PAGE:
Saskatchewan NDP Leader Dr. Ryan Meili and MLA Doyle Vermette joined Justin Nyee, the uncle of Samwel Uko, to call on Health Minister Jim Reiter to accept responsibility on behalf of the provincial government for failing Samwel Uko, and to establish a public inquiry to examine the high rates of suicide that have been left unaddressed for too long.

“Minister Reiter needs to ensure that Saskatchewan families understand: what happened to Samwel must never happen again in our province,” said Meili. “Shockingly, this government seems far more concerned with managing the optics of their failure to prevent suicide in Saskatchewan than with actually doing something about it.”

Nyee confirms that the “apology” he received from the Saskatchewan Health Authority (SHA) took the form of a voicemail message left on his phone by an official, with no follow-up, and that he was never contacted by Minister Reiter or Premier Moe.

“It was so hard to watch the footage of my nephew being thrown out of a hospital when he was seeking help,” said Nyee. “The voicemail I received did nothing to reduce that pain. We need to see action. Samwel deserves better, and that includes ensuring no one else ever has to go through the pain our family has experienced.” 

In Saskatchewan, 144 people on average die by suicide each year. In northern Saskatchewan, suicide is the leading cause of death for people age 10 to 49. Indigenous girls in this province are 29 times more likely to die by suicide than non-Indigenous girls. And Sask Polytech has suspended its addictions counseling program due to a lack of provincial funding.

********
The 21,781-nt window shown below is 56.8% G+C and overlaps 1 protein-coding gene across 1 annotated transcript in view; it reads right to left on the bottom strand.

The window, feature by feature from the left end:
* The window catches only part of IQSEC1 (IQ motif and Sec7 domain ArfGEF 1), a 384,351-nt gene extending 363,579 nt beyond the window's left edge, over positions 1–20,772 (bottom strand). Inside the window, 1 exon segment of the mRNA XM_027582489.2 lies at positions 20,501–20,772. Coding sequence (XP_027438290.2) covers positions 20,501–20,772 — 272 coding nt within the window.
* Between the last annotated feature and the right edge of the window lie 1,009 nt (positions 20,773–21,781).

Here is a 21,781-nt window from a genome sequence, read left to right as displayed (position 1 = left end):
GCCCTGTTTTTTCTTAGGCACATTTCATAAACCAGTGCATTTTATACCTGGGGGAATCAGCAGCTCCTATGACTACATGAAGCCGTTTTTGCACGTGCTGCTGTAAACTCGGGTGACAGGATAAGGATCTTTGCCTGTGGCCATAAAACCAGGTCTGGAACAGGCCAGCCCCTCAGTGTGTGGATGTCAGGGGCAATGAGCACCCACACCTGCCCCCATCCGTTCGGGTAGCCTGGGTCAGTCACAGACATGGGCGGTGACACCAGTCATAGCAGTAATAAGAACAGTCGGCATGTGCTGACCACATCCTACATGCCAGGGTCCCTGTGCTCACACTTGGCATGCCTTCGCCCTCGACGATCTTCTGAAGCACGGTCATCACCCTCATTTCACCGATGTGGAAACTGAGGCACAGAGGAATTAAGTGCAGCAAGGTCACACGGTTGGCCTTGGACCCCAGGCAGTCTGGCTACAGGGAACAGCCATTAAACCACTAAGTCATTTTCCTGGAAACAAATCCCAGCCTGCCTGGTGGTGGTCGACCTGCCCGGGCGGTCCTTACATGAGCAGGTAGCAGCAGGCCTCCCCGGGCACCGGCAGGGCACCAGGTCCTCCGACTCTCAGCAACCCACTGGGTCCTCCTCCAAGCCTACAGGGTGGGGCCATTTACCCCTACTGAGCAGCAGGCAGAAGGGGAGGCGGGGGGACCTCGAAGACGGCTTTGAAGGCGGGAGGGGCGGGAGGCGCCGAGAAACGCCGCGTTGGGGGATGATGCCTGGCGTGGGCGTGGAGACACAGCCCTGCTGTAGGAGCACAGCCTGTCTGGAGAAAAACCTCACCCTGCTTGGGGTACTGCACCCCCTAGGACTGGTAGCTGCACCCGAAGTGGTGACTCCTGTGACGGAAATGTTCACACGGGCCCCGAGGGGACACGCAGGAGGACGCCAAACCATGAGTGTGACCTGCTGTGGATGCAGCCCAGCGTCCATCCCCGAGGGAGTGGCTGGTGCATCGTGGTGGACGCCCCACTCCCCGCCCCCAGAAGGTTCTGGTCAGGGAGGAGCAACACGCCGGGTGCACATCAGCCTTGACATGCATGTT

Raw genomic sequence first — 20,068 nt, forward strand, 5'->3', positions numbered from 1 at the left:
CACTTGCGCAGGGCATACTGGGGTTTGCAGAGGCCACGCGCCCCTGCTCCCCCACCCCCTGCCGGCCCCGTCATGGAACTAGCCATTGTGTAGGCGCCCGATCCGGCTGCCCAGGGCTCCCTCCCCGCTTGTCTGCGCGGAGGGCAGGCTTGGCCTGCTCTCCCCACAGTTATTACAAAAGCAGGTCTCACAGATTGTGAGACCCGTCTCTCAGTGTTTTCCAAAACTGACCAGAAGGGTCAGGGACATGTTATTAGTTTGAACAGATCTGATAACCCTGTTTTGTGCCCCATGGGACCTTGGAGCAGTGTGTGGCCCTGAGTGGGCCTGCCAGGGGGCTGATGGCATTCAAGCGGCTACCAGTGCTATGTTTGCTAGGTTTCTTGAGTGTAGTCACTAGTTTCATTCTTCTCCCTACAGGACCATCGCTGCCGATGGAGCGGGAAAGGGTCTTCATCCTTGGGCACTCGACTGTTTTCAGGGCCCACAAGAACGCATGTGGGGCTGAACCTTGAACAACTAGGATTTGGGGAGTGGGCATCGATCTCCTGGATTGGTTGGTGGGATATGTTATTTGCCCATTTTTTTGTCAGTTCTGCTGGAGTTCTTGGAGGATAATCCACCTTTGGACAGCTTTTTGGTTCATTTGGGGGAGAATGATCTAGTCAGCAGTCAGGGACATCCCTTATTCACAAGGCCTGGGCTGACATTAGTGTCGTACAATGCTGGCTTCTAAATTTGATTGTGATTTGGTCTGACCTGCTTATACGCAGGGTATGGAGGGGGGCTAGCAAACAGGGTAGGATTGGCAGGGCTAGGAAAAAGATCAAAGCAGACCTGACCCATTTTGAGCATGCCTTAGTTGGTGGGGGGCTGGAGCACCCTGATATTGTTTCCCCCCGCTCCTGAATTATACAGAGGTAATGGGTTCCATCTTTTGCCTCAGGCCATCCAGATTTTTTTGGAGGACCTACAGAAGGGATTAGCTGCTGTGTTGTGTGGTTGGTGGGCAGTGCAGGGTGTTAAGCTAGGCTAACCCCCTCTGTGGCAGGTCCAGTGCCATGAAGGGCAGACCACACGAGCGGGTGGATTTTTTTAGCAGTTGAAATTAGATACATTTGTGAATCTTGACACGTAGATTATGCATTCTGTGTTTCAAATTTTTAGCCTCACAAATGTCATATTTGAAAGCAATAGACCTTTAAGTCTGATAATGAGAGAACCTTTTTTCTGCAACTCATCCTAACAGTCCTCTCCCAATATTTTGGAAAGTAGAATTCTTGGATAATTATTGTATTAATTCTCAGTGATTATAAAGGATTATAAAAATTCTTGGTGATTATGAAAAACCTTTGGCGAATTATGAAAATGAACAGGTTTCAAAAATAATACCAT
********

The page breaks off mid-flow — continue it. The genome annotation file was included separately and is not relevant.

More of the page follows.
Vermette noted that Uko’s family is not alone in pushing the Sask. Party government to act. The MLA for Cumberland has twice introduced private members bills pushing for a suicide prevention strategy, which the Sask. Party has blocked, and Métis fiddler Tristen Durocher has been camped outside the Legislature on hunger strike for the past ten days after walking from La Ronge to Regina. The Premier has so far refused to meet with him. 

“We have a suicide crisis in Saskatchewan, particularly in the North, and this government keeps failing to act,” said Vermette. “The Premier failed when his government voted down our bill for a provincial suicide strategy. He failed to apologize to Mr. Nyee for what his family has gone through. And he is failing again by refusing to meet with Tristen Durocher.

“We need to learn the lessons from Samwel’s death, but also from the many deaths that have taken place in the North with no action. A public inquiry will help provide tangible solutions we can act on to ensure that Saskatchewan leads the country and the world in preventing suicide. Let that be the legacy of Samwel and everyone we have lost to suicide in this province.”